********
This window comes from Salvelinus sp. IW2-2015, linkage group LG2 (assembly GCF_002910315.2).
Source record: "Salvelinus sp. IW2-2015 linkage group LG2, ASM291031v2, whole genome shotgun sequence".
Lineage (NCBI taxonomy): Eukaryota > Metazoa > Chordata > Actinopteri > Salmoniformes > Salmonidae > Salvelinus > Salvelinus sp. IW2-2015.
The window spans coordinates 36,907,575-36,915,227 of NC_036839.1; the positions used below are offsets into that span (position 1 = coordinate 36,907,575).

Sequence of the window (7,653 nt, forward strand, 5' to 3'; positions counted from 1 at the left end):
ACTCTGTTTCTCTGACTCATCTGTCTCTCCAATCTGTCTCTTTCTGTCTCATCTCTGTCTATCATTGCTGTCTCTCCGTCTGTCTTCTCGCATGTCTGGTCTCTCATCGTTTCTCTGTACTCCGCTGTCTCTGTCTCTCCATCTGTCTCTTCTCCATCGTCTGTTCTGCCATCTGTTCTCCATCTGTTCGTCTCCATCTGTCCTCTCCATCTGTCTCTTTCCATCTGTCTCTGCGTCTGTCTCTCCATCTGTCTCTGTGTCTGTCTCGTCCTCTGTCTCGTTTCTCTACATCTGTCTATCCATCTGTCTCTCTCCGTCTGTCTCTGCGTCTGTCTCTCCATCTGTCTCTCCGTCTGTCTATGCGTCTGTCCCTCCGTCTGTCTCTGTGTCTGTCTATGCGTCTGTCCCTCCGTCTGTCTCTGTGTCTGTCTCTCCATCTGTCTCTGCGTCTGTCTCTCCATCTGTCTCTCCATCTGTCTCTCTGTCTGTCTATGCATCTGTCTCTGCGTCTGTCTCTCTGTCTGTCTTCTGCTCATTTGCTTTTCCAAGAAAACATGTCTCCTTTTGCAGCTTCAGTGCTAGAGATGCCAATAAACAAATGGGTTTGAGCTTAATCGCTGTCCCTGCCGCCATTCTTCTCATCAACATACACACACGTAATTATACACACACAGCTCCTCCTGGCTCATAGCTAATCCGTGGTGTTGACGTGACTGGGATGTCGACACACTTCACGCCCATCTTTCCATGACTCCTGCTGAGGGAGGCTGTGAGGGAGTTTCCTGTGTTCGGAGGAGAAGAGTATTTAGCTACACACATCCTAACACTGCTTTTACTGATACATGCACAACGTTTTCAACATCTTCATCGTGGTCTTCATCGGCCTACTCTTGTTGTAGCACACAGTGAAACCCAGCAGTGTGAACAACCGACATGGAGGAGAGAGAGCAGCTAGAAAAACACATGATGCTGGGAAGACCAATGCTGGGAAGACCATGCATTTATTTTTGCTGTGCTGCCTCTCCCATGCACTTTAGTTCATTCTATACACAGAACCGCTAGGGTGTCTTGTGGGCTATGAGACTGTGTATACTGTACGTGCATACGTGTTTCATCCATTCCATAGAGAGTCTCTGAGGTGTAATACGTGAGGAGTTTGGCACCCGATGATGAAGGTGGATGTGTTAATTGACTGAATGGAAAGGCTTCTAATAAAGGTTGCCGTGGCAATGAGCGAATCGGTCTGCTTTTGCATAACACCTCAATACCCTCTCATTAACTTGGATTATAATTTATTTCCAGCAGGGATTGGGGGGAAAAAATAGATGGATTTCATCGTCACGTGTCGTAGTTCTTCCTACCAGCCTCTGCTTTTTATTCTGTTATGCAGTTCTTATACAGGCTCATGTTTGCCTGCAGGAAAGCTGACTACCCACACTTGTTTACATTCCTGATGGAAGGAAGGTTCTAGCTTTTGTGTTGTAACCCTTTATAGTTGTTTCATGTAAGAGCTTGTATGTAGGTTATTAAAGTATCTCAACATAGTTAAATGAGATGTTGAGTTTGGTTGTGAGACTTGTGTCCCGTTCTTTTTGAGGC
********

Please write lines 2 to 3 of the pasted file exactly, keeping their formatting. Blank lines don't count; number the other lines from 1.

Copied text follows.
Source record: "Salvelinus sp. IW2-2015 linkage group LG2, ASM291031v2, whole genome shotgun sequence".
Lineage (NCBI taxonomy): Eukaryota > Metazoa > Chordata > Actinopteri > Salmoniformes > Salmonidae > Salvelinus > Salvelinus sp. IW2-2015.